Part of the problem, I think, derives from the very definition of "growth" itself. In most discussions, it refers to a growing mass of material accumulation and consumption. It presumes a quantitative definition of wealth, which is certainly destructive today. But Herman Daly makes an important distinction between "growth", a material process, and "development", which he feels can be non-material, qualitative and spiritual. Such development involves human work which regenerates communities and ecosystems. Certainly this kind of work is economic activity, and something we want much more of, since it can result not just in a "steady-state" economy but an actual shrinkage in resource and energy use. As I argue in my own book, however, this requires a fundamental redefinition of wealth, implemented not by draconian state socialism, but by new kinds of incentives for truly qualitative development.
Is capitalism capable of so redefining wealth? I have argued that capitalism is intrinsically a system of quantitative development (much like Douthwaite seemed to be saying earlier in his book) which, system-wide, is incapable of substantial "dematerialization". By contrast, spokespeople for "green" or "natural capitalism", like Amory Lovins, are saying that it is possible to disconnect monetary from material accumulation. Douthwaite criticizes some of these assumptions about growth as expressed in Lovins’ Factor Four book. But he fails to recognize the power of the profit motive in driving economic growth, as well as the possibilities to gradually displace the profit-motive with more positive incentives for regenerative enterprise. Such qualitative development might utilize markets and invest capital, but it would not be capitalist because both money and material would become means, not the ends, of economic activity. Capitalism is where the primary goal is monetary accumulation, and quality of life is but a spin off of the accumulation process. An economic system cannot redefine wealth when quality is a by-product or trickle-down of accumulation. I think Douthwaite appreciates that there is more of a connection between monetary and material accumulation than Lovins believes. But he doesn’t take the next logical step and look at how we might create wholly new driving forces than the profit-motive.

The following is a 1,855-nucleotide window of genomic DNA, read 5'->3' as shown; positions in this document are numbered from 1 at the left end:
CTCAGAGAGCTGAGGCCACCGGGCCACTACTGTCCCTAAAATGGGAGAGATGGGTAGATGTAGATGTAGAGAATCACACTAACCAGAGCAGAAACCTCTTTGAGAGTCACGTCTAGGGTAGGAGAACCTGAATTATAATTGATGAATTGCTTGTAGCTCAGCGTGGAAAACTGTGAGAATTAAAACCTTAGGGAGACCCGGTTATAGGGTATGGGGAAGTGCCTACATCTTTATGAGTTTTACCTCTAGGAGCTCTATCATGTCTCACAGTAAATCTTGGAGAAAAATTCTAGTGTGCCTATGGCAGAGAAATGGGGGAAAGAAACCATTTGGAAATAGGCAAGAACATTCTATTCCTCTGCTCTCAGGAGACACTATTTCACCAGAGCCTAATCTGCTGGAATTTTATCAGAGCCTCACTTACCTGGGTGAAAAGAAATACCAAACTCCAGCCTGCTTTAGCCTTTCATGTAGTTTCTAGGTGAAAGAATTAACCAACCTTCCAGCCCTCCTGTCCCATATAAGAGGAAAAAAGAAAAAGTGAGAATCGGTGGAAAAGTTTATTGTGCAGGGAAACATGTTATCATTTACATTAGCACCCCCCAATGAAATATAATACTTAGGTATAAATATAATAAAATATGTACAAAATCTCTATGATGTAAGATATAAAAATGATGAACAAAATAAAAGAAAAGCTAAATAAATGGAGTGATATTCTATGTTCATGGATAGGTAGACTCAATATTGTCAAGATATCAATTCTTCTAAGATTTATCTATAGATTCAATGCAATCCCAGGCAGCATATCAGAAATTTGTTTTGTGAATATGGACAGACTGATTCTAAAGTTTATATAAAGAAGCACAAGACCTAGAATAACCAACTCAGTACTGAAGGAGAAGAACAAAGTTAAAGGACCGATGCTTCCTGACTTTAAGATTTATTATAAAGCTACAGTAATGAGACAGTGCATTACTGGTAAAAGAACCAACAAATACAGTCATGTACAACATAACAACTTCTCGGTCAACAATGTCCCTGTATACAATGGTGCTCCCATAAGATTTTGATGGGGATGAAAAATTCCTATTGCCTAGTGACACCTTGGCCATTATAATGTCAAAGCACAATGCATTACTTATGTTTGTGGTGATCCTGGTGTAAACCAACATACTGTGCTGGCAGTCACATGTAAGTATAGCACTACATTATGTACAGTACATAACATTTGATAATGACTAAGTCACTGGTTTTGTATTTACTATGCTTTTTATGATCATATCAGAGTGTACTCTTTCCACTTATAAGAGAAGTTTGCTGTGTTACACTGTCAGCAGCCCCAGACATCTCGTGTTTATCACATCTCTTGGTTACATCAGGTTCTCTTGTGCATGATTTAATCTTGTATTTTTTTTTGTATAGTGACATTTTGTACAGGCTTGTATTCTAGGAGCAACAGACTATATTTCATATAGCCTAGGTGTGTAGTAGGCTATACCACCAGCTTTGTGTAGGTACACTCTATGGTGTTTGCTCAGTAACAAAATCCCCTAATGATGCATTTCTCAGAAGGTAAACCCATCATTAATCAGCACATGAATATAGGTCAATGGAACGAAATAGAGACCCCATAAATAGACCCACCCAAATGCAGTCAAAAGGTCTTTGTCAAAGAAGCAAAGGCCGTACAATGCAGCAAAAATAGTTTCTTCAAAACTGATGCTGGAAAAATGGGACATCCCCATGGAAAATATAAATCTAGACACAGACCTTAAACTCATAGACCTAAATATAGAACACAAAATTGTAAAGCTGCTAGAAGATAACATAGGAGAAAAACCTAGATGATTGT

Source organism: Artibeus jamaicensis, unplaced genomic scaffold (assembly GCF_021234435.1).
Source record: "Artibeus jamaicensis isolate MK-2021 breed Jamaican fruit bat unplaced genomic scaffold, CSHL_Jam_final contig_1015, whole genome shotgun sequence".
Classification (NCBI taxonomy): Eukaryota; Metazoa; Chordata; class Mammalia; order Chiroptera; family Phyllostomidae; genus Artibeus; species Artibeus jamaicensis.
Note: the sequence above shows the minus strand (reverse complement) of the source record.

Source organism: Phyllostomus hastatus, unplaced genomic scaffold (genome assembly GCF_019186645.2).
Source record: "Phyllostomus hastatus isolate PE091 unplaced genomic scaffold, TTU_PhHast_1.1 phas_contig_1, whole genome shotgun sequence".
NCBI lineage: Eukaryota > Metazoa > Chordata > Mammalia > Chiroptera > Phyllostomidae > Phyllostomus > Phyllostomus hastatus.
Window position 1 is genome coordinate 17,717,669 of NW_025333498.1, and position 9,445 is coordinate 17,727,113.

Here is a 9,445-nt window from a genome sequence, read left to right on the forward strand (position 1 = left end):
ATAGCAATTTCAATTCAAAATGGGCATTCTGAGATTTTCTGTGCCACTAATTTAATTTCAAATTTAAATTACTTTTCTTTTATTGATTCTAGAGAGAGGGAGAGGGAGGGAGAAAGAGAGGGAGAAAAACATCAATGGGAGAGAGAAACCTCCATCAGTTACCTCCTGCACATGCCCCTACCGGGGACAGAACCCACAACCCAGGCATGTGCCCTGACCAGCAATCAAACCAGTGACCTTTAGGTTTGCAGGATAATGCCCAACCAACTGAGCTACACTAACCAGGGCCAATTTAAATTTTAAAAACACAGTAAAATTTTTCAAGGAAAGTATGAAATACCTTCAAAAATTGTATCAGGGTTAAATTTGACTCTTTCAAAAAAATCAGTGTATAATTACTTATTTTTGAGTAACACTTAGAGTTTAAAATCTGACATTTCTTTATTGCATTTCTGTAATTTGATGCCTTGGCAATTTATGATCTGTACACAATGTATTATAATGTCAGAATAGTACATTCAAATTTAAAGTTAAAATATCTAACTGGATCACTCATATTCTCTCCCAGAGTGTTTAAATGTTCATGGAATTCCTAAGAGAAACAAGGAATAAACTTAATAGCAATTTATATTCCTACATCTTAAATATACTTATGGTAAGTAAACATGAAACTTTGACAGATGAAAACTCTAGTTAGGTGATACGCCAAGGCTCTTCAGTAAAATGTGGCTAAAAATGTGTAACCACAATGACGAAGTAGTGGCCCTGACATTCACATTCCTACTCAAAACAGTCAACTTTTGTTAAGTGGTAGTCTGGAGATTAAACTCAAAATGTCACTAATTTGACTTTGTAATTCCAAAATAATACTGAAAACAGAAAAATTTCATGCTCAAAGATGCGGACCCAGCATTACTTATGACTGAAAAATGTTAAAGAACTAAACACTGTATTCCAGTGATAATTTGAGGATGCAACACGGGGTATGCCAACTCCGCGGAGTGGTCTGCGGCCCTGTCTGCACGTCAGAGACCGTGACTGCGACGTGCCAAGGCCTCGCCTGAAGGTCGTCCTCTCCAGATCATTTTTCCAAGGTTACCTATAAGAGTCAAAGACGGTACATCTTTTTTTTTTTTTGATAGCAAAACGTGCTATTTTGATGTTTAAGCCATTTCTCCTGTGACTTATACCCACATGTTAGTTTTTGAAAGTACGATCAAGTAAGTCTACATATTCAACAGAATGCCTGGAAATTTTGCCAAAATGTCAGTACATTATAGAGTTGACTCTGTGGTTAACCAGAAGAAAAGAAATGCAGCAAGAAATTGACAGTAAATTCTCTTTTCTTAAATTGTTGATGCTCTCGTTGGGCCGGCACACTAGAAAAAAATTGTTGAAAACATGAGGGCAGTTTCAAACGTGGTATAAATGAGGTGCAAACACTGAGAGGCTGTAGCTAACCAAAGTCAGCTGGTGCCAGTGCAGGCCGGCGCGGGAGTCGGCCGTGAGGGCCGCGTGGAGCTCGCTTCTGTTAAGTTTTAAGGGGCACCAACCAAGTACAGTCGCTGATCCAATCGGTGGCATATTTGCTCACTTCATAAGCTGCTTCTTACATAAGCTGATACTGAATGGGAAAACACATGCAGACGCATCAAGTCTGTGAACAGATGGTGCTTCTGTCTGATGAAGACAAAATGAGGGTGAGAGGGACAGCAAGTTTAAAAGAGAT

Happily, Douthwaite implicitly tries to do this as part of his exploration of green economic alternatives in his book Short-Circuit. And David Korten, in his recent book The Post-Corporate World, also explores possibilities for markets essentially driven by use-value (or intrinsic value) rather than exchange-value (money). Korten calls them "mindful markets". It just would have been nice to see Douthwaite more explicitly elaborating an ecological "third way" at the end of The Growth Illusion—one which highlights green economic development as a holistic paradigm in itself.
Regardless of this, Douthwaite provides us with important insights into the dynamics of capitalism, and in Short-Circuit, he provides us with key elements of an alternative way forward. Unlike so many writers on economics, he doesn’t mess around with inessentials. He goes right to the core, and provides readers with plenty of examples to support his arguments.